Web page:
The second year of the Bachelor’s programme Technical Computer Science, especially from Module 8 and onward, offers you more room to choose your own path. In this phase, you can also take your minor, if you like, so that you will be free to take other electives in the third year. This room for manoeuvring will enable you to shape your own future as a technical computer scientist.
In this module, you will learn how to realize digital circuits using Boolean algebra. With the help of these digital circuits, you can develop the basic building blocks for a computer, such as adders and multipliers. You will learn about building standard processors according to the Von Neumann principle, and also about Instruction Set Architecture (ISA), which allows you to programme these processes using a programming language. In this module, you will programme ‘close to the hardware’. You will also learn how operating systems are built, and how they work.
This module centres on designing, realizing and evaluating interaction between people and technological systems. During the project, you will work in a multidisciplinary team with students of Business Information Technology. As a team, you will develop an interactive and intelligent system, which you are then to evaluate with potential users. You will also deepen your knowledge of statistics, and learn about quantitative and qualitative methods for setting up user research. You will also deal with the various techniques for modelling intelligent system behaviour.
Discrete structures and efficient algorithms are the silent force behind many of our everyday activities, be it Internet banking (think of safe encryption algorithms), or using a navigation system (think of rapid shortest path computations). In this module, you will familiarize yourself with mathematical structures, such as graphs, networks and languages, as well as basic algebraic structures, such as groups and fields. The focus will be on algorithmic questions connected to these discrete structures. This means data structures, formal languages and models for computation will be on the menu, too. In the team project, you will use your knowledge to implement your own algorithm for solving the notorious graph isomorphism problem. Who knows, you may win the programming competition!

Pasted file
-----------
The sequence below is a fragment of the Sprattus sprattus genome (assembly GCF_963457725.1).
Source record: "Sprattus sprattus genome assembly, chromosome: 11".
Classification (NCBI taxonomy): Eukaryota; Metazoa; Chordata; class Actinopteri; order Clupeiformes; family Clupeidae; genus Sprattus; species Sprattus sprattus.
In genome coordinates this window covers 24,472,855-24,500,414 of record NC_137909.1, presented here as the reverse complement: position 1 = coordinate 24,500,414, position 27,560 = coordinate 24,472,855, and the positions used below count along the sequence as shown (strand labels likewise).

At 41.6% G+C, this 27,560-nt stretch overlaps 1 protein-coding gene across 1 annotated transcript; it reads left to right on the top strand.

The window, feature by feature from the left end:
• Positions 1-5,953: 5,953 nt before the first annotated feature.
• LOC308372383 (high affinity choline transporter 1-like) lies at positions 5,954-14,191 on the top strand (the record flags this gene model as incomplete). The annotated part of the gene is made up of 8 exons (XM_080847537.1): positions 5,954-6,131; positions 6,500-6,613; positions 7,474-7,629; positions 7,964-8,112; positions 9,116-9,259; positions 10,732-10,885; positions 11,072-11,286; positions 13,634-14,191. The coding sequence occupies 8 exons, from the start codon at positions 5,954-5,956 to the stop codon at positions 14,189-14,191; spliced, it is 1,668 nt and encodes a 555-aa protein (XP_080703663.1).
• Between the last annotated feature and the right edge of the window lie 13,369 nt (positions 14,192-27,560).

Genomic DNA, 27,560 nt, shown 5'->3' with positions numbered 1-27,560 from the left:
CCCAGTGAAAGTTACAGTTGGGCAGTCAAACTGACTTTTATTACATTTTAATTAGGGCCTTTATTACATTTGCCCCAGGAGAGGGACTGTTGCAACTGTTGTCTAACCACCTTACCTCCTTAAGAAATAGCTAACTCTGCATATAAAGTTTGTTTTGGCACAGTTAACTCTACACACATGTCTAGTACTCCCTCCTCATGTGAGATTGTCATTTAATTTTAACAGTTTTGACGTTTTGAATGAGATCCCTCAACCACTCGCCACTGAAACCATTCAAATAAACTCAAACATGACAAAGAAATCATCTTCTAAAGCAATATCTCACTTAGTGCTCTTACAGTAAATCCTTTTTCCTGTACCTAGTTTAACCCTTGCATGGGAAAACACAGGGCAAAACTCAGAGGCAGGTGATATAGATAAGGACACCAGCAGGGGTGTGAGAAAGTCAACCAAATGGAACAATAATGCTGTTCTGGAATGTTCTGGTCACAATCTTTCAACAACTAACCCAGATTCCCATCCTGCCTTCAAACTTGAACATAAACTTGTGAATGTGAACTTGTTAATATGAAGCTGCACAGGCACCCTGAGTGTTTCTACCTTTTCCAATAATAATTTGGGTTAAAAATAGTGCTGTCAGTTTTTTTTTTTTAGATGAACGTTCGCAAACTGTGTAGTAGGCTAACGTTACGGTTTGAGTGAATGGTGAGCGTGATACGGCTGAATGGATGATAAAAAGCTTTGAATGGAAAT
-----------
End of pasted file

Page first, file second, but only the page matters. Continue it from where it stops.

Module 8 offers various elective options. Many students choose to follow the Programming Paradigms module. It centres on the different ways of programming. The standard style of programming follows the imperative paradigm: you tell the computer what it has to do step-by-step. But there are some surprising alternatives to this, such as the functional and logical paradigms, which are stronger and better suited for certain purposes. In this module, you will not only learn about these alternatives, you will also get a broader view and understanding of other programming language concepts, such as typification and semantics.
If you want to choose a different module, you can, for example, follow one belonging to a different programme at the University of Twente, or at another university in the Netherlands or abroad.